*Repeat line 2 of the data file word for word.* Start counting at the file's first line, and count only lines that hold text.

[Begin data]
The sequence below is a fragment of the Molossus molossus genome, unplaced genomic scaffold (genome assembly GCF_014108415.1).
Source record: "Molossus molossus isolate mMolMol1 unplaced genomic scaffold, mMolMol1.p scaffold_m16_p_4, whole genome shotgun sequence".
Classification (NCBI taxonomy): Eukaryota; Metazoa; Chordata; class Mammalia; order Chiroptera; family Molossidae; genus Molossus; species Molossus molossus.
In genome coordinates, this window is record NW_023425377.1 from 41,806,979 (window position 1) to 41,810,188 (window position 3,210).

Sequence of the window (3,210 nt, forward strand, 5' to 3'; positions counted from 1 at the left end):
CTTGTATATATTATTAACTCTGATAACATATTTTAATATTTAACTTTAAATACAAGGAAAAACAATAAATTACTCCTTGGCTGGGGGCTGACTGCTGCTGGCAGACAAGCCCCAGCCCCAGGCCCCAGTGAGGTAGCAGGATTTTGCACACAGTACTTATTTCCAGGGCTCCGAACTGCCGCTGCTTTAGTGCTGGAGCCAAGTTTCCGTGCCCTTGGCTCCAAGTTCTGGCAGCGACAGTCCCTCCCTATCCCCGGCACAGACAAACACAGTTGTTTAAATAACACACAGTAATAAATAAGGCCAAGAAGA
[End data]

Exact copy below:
Source record: "Molossus molossus isolate mMolMol1 unplaced genomic scaffold, mMolMol1.p scaffold_m16_p_4, whole genome shotgun sequence".